Wednesday, 1 April 2015

A Bank run by panhandlers ?

Have you ever heard of a bank founded by the beggars, run by them and for them? Does it sound weird? Perhaps, you may think it is silly. In the Indian state of Bihar enterprising beggars  run a bank in Gaya town, a major center for Buddhism. The beggars collect deposit, manage funds and provide loans. Loans to whom? For them only.
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Begging or panhandling - the practice of imploring others to grant a favor, often a gift of money has been around for centuries. They are found in public places, market places, bazaars, etc., In India  they are found  near temples, churches, etc., where lots of people visit. With booming economy in the last several years, begging has come down considerably in India. One can hardly ever see beggars nowadays except a few famous temples.

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In this world of unstable economy, unpredictable market trend, people from all walks of life need protection to get through the bad days. The smart, business-minded panhandlers have joined the band wagon, because they badly need financial security. Panhandling is legally forbidden in India, risky, insecure and sensitive to economy. The bank employees, treasurer, agent and the manager one Mr. Manjhi are all beggars.  Bank ' agent Vanarik Paswan's duty is to collect Rs.20.00 weekly (ever Tuesday) from all the members.
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 A member can get  a loan  to meet medical expenses, etc and the interest is just 2. 5% payable following month. No guarantor, no collateral and all the hassles. Beggars are encouraged to start their own bank by the officials of the state society for the ultra poor to meet their financial need.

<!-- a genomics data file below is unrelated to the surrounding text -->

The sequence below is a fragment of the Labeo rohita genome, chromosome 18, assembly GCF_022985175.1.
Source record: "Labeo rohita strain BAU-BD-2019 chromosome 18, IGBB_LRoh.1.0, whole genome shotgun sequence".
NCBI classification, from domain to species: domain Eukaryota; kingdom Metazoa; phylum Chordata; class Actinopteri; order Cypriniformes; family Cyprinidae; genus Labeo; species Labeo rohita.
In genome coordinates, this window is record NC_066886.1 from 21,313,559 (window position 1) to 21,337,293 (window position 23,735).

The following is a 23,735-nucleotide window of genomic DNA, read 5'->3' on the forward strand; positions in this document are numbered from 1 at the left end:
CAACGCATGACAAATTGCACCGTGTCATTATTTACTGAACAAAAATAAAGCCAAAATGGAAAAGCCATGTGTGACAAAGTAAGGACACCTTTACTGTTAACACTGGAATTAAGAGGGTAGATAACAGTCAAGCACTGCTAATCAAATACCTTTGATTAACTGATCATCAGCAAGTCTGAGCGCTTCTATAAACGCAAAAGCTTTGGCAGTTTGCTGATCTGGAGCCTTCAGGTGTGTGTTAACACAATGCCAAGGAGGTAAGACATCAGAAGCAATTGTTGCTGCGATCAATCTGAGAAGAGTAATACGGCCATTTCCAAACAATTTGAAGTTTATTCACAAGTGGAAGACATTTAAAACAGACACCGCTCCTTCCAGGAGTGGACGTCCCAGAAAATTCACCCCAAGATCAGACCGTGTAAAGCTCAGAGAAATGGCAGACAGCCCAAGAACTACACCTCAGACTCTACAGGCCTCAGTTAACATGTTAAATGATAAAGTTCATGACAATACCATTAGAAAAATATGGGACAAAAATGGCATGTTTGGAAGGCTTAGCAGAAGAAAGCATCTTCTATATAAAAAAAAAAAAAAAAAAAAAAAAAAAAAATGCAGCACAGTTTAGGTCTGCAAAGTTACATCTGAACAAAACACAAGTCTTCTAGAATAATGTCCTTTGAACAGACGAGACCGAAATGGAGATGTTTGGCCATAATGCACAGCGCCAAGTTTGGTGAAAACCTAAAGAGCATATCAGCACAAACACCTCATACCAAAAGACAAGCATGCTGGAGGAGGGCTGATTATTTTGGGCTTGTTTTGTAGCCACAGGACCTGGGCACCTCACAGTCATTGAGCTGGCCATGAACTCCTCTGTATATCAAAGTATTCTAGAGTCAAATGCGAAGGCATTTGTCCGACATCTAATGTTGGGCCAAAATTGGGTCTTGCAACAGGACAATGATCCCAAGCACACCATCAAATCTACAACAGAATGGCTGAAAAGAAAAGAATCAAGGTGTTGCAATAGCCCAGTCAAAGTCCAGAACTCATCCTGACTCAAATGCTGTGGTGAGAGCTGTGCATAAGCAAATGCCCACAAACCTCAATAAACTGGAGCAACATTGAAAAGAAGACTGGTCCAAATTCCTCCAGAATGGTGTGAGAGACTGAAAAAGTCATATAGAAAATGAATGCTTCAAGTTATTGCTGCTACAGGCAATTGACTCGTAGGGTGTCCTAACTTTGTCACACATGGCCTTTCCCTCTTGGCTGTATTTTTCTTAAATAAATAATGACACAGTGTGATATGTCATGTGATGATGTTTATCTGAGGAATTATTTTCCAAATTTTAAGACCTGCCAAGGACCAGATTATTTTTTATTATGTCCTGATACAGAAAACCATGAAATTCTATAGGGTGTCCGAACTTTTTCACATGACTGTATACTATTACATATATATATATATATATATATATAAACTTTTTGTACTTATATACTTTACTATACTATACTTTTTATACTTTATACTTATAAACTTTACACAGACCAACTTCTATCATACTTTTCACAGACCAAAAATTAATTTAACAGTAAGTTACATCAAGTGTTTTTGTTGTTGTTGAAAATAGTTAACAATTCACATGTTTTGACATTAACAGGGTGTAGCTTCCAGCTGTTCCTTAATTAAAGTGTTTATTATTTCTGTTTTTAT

Three are 40 honorable members in the bank called ''Mangala bank'' and their official occupation is begging. Place of work: near  Mangala Gauri Mandir (temple) in Gaya which is thronged by devotees. If business is not good, they might change location. Many people in India want to wash off sins committed by them knowingly or unknowingly so,  they make a small donation to them, not more than Rs.10.00. Temples form an ideal place for the beggars, as many of them are crowded. On auspicious days, they will have a swell time, going home with a big bag of money. No hassles from the Income tax people.
 

After all there is nothing dishonorable about begging because these unfortunate people neither cheat nor rob somebody to make a living. Recently, during  the election time a disgruntled voter said,
 '' Begging is more honorable than getting illegal-gratification that is prevalent among some of our politicians and government workers''.
 

Ref:  ''A bank run by beggars for beggars in Bihar town,'' The Hindu  Business Line of March 28, 2015